Twenty minutes versus forty-five minutes morning bright light treatment on sleep onset insomnia in elderly subjects

J Psychosom Res. 2004 May;56(5):537-42. doi: 10.1016/j.jpsychores.2004.02.005.


Objective: To compare the efficacy of 20 min versus 45 min light exposure for relieving psychophysiological insomnia in the elderly.

Methods: Prospective recruitment of subjects 60 years and older with psychophysiological insomnia. Random distribution to 20 or 45 min of daily exposure to 10,000 lux for 60 days. Sleep latency, total sleep time, fatigue and activity were measured at baseline and 3 and 6 months posttreatment. Blind analysis of data and comparison were performed using repeated-measure analysis of variance, independent samples t test and Wilcoxon rank signed test.

Results: At 3 months, improvement was significantly higher in the 45-min versus 20-min condition. At 6 months, variables returned toward baseline in the 20-min but not in the 45-min condition.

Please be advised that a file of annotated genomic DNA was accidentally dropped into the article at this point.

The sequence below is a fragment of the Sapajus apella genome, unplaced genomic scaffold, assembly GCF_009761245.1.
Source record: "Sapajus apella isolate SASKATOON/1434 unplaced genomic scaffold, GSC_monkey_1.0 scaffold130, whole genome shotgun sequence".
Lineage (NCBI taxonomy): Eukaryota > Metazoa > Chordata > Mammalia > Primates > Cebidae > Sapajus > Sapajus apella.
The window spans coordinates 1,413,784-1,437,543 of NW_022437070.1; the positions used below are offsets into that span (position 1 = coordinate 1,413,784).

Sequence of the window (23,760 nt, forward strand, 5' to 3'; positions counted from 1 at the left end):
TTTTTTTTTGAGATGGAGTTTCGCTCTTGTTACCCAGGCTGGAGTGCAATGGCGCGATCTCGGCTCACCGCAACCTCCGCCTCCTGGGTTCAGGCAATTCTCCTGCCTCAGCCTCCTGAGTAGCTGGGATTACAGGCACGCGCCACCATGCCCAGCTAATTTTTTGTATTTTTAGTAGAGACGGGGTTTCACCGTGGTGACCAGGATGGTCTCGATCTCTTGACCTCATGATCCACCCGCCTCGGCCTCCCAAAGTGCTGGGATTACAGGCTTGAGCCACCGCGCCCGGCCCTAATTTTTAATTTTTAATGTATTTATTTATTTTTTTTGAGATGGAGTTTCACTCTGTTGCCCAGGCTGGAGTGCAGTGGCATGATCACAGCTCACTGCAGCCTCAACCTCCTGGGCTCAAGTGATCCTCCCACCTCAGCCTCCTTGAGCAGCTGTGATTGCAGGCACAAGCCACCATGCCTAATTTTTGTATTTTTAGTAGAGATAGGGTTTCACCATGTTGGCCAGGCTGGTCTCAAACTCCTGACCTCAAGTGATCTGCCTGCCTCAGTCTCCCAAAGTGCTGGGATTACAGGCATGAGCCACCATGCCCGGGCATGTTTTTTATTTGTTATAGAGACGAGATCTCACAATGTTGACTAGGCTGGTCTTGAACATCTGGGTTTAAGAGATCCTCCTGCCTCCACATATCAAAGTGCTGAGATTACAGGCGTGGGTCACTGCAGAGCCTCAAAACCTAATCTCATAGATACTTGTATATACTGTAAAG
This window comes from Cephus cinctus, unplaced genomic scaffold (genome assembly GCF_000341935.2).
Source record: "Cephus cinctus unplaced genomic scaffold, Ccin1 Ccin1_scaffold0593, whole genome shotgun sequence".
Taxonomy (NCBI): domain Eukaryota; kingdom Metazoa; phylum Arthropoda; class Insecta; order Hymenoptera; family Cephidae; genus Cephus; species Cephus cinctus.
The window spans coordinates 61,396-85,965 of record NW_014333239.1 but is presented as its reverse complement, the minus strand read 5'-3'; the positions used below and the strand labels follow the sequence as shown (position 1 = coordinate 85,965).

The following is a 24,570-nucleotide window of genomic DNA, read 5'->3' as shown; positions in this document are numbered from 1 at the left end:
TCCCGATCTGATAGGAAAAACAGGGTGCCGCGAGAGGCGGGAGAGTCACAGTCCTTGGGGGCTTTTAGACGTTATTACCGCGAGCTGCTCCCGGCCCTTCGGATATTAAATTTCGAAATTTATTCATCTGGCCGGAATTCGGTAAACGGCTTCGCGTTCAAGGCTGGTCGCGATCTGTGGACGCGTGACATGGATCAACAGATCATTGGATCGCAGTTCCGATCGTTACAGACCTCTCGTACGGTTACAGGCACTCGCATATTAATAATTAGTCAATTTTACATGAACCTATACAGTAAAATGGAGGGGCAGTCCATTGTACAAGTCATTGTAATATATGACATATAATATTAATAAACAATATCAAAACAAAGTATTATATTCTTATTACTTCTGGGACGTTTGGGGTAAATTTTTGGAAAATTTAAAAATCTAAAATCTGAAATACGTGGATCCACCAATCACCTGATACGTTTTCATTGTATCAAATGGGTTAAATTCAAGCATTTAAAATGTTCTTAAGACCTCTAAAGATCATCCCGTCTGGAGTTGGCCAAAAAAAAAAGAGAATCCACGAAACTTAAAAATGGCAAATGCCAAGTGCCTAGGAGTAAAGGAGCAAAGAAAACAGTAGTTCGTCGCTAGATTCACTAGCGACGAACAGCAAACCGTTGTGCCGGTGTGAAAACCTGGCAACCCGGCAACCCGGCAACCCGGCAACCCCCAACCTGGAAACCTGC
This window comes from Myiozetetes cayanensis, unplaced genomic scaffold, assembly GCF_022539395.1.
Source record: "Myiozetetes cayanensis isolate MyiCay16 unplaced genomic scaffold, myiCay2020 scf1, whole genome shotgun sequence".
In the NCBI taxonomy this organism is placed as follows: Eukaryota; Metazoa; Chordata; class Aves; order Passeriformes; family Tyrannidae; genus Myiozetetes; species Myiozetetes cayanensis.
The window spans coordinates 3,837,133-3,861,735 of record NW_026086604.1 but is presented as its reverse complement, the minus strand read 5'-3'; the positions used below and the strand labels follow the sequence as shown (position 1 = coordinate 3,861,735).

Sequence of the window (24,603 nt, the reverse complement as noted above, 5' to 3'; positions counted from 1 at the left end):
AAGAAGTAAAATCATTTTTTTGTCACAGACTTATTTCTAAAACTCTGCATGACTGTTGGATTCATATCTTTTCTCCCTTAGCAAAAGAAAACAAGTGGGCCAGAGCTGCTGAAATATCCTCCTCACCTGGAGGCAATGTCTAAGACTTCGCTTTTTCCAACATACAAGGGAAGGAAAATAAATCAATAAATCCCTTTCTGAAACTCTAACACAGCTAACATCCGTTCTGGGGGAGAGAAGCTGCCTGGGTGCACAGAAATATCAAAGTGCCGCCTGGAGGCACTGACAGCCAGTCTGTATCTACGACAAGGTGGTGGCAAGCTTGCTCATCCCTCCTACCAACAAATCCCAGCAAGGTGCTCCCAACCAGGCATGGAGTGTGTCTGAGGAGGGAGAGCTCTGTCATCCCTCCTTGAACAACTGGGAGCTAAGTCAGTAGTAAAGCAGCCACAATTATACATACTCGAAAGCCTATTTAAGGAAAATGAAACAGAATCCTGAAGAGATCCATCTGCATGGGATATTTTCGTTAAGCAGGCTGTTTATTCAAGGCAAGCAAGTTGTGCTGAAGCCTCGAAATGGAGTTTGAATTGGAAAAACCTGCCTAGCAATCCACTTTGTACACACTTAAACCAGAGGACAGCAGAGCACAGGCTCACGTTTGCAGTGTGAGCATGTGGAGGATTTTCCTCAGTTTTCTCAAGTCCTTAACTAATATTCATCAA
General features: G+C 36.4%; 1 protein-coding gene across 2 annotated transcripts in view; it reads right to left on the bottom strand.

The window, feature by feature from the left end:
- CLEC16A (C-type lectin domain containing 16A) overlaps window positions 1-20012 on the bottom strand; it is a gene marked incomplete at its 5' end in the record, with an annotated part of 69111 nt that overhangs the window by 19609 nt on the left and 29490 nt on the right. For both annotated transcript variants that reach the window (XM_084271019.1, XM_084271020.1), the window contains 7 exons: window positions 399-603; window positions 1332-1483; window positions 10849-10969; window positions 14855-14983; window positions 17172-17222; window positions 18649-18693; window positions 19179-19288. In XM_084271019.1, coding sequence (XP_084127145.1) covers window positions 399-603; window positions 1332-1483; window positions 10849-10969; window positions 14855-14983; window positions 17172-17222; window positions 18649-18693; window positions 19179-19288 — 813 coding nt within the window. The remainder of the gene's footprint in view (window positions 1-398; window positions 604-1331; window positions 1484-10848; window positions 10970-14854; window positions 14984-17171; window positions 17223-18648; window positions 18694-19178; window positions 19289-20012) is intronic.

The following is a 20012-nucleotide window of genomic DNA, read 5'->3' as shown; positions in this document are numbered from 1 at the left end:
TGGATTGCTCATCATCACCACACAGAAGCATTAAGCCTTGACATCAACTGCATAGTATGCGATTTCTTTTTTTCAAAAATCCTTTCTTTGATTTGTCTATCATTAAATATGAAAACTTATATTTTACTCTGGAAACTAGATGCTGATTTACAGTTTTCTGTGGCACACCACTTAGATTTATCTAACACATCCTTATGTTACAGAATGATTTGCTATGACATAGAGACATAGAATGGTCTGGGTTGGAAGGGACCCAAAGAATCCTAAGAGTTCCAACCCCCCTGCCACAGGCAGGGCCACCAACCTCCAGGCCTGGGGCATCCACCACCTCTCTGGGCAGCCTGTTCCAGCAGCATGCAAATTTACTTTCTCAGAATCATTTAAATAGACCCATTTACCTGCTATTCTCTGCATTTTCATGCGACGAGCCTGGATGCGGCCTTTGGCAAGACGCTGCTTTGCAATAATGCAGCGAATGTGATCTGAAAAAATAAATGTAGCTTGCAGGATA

Conclusions: Twenty minutes of bright light treatment leads to a lesser treatment response than 45 min at 3-month follow-up and to a return toward baseline at 6-month follow-up that was not seen with a 45-min exposure.

Publication types

  • Clinical Trial
  • Randomized Controlled Trial

MeSH terms

  • Aged
  • Aging / physiology
  • Aging / psychology*
  • Female
  • Humans
  • Male
  • Middle Aged
  • Phototherapy*
  • Sleep Initiation and Maintenance Disorders / therapy*
  • Time Factors
  • Treatment Outcome